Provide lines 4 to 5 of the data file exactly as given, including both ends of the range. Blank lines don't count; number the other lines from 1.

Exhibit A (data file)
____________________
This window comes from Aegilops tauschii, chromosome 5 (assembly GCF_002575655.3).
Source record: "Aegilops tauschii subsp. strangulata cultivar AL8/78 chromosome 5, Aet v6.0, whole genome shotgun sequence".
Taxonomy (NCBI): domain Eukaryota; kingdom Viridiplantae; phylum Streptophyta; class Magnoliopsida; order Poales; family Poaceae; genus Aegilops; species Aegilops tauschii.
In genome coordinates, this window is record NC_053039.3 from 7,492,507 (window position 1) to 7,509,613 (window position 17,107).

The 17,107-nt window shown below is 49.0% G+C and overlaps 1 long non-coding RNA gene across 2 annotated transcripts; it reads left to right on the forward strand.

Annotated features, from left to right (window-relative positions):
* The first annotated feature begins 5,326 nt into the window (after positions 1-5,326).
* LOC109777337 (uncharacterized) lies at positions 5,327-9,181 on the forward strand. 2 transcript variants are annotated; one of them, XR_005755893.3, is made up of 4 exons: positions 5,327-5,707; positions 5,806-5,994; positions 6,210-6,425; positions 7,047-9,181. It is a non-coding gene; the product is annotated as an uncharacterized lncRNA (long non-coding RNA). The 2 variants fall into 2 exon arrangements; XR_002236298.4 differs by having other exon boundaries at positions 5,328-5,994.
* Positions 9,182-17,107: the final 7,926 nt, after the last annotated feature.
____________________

In genome coordinates, this window is record NC_053039.3 from 7,492,507 (window position 1) to 7,509,613 (window position 17,107).

The 17,107-nt window shown below is 49.0% G+C and overlaps 1 long non-coding RNA gene across 2 annotated transcripts; it reads left to right on the forward strand.